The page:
What is Heroku?
Heroku is a cloud platform that lets companies/developers build, deliver, monitor and scale applications. Developers can deploy their code written in Node, Ruby, Java, PHP, Python, Go, Scala, or Clojure to a build system which produces an app that’s ready for execution. The system and language stacks are monitored, patched, and upgraded, so it’s always ready and up-to-date. The runtime keeps apps running without any manual intervention.
How does the free version work?
Dynos: the heart of the Heroku platform
Instead of hardware management, you deploy an app to Heroku, which packages the app’s code and dependencies into containers — lightweight, isolated environments that provide memory, an OS, and an ephemeral filesystem. Containers are usually run on a shared host, yet are completely isolated from each other.
The containers used are called “dynos.” These dynos are isolated, virtualized Linux containers that are designed to execute code based on a user-specified command. Your application can scale to any specified number of dynos based on its resource demands.
Check out the 6 Dyno Types Below
If you’re a new developer like me or you just want to deploy a small application, you’re probably going to sign up for the free dyno type or the hobby dyno type. However, the point of this article is to deploy to heroku the “easy way” as long you have a relatively smaller application.
To deploy an application, Heroku will need three things from you: some source code, a list of dependencies, and a “Procfile” (a text file that indicates which command should be used to start the code running). The build system takes the application, its dependencies, and the language runtime and produces a “slug.” A slug contains everything needed to run the app, except for the operating system. Follow these simple steps to deploy your react/phaser application to heroku.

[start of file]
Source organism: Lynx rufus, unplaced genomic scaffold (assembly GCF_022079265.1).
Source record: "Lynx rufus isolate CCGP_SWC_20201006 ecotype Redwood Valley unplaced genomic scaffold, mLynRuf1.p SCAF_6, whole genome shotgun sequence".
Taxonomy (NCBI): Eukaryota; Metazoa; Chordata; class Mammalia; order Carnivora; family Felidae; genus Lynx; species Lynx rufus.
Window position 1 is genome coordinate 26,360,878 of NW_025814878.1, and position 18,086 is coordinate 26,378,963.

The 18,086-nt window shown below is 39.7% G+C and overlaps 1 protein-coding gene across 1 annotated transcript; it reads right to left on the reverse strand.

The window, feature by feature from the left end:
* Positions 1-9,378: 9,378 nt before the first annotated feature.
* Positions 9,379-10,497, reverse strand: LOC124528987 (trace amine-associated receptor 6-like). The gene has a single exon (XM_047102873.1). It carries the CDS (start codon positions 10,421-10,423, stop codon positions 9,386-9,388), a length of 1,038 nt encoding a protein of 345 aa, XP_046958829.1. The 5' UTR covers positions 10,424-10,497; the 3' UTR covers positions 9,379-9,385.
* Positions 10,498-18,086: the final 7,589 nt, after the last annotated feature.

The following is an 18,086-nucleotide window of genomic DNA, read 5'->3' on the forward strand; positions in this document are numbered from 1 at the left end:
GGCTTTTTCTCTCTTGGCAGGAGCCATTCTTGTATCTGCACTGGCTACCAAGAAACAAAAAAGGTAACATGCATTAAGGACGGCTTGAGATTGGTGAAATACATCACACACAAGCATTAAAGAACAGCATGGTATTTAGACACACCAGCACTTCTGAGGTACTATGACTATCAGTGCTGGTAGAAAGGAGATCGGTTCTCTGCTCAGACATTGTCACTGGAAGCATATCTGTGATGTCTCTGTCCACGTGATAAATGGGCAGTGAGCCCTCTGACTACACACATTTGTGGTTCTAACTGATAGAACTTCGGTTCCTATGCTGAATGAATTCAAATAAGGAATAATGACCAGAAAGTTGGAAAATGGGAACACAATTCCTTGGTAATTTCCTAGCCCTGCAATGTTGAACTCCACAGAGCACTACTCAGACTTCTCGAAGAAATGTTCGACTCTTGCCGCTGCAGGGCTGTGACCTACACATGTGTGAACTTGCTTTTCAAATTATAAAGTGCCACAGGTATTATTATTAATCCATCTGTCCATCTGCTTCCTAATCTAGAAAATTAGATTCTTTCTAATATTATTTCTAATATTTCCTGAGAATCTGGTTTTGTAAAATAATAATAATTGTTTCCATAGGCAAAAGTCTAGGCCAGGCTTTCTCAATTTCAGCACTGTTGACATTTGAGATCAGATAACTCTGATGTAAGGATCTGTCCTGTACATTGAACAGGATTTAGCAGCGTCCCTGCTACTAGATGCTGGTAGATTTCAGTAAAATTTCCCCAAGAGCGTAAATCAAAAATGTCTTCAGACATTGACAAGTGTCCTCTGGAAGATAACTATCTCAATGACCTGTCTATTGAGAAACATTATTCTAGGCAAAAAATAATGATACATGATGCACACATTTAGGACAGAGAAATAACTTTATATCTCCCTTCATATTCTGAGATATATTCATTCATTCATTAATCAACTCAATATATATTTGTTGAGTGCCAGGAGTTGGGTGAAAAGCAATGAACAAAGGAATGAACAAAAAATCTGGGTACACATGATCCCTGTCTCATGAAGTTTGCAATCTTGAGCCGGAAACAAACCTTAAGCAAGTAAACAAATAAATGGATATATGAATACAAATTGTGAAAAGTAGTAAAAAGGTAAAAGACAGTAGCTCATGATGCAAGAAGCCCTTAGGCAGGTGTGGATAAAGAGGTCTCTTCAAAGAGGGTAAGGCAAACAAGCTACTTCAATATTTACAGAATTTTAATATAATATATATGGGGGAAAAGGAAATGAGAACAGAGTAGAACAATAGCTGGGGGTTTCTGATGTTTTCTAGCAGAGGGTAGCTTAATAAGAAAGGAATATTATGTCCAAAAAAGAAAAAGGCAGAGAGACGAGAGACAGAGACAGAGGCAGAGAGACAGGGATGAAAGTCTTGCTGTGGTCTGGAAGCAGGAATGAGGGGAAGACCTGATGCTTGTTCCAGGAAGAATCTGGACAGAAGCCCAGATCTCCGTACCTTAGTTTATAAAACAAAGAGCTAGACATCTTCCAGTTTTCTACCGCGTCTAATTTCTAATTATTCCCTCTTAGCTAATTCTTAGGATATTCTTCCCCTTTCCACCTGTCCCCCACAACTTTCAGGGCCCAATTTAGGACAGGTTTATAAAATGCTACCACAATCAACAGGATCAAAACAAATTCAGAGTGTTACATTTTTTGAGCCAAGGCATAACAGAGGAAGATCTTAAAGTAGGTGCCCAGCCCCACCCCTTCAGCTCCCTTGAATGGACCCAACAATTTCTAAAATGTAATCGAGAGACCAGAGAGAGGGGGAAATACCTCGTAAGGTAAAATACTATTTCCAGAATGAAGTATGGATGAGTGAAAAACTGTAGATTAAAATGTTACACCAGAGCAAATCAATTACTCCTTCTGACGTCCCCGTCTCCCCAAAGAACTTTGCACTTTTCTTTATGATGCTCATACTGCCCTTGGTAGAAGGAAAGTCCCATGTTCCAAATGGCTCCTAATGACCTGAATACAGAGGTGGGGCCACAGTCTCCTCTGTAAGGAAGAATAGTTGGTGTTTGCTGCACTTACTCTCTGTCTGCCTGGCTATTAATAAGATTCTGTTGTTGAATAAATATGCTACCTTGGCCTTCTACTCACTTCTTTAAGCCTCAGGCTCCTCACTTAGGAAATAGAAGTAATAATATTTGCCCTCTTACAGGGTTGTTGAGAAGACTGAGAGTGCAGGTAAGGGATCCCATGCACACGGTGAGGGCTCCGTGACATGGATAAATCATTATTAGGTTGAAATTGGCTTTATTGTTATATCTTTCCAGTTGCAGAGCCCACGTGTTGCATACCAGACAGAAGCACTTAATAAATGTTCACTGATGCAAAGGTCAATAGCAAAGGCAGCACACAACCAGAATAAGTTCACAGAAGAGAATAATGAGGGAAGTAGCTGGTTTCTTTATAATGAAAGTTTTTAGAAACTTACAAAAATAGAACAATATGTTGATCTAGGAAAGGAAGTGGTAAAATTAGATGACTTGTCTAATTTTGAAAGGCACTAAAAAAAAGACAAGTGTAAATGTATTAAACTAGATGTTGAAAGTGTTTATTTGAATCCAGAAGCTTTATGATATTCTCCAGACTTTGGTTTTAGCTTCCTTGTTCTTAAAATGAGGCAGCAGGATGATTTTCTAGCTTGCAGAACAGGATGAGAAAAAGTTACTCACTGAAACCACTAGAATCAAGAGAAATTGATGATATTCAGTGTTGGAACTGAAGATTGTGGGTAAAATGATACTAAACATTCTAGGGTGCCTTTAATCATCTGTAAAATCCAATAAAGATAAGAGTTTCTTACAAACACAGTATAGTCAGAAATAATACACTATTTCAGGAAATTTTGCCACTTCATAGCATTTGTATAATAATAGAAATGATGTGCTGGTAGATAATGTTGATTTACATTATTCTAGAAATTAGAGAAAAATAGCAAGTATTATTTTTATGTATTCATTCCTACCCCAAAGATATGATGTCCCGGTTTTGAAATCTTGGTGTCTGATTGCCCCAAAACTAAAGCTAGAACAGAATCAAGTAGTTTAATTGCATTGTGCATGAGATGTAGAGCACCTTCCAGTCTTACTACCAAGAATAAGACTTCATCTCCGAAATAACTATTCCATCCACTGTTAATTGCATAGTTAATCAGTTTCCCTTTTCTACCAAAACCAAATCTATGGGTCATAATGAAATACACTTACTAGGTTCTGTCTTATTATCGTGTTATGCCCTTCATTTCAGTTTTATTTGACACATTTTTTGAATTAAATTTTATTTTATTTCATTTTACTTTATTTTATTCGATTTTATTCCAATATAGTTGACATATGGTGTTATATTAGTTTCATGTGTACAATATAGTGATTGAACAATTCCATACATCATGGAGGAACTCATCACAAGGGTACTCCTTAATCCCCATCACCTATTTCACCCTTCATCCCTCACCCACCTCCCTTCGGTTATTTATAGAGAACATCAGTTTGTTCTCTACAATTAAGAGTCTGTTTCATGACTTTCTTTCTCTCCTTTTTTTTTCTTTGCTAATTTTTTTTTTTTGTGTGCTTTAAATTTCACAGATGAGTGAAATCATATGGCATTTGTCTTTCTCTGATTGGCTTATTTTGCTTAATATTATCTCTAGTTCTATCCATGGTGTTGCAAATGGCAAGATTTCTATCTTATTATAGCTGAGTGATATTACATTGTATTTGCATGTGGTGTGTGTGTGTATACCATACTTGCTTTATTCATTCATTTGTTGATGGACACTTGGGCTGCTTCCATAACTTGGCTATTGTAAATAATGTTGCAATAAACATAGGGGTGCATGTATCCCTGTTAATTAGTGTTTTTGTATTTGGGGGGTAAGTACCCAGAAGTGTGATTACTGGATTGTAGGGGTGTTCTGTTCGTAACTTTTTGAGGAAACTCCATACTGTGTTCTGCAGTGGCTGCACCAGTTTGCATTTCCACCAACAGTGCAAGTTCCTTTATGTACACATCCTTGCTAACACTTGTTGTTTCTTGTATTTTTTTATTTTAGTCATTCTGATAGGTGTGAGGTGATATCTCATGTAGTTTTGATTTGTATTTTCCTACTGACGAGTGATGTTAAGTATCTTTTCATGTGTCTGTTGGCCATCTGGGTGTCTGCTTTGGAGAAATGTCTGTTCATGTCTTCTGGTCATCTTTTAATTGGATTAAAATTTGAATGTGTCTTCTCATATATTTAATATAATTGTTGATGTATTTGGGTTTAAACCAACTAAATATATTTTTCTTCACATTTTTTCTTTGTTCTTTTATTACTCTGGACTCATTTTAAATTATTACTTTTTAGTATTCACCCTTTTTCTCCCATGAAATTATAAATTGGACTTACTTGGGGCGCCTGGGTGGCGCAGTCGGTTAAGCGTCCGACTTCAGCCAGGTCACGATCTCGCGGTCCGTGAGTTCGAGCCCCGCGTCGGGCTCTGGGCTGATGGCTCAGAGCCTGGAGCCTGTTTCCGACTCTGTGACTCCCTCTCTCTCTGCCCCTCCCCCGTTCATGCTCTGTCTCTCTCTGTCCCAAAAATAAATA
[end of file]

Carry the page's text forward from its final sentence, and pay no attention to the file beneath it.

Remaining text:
Assuming you have already initialized your repo, set up your package.json and server side code, you can just skip to the next section below (don’t forget to npm install). If you have not completed the actions above, check out my starter code here for setting up a phaser 3 application using webpack.
Let’s take a look at your heroku dashboard for a minute. Here you can see the default “web: npm start”
Heroku looks for a Procfile specifying your process types.
If no Procfile is present in the root directory of your application during the build process, your web process will be started by running npm start, a script you can specify in package.json. Generally, the start script would like something like this
However, if no Procfile is present, just add webpack in your start script.
If you are using my starter code, run “npm run start-dev” in the terminal and head over to localhost:3000 in your browser. You should see a black screen set up with Phaser3. Follow the steps below to deploy to Heroku using your terminal (assuming you already have a heroku account set up).
- heroku create your-app-name (creates a new empty application on Heroku, along with an associated empty Git repository)
- git remote -v (confirm that a remote named
herokuhas been set for your application). Click the heroku link in the terminal and you should see a default homepage.
3. git push heroku main OR git push heroku master
4. Check the link and confirm deployment
Although this is an easy way to deploy your phaser application, it is not suitable for larger applications.
Not using Phaser? The steps listed above could also work for other libraries; you can make changes in the package.json file to add the libraries necessary for your own application to run.
Lastly, thank you for reading this article. As a new software engineer, I find it vital to document hurdles I’ve overcome in hopes to reference my own work in the future and potentially help new engineers in the process.
Check me out at linkedIn.
Want to test your Big-O notation skills? Play the first game I helped create using Phaser3. https://one-big-ocean.herokuapp.com/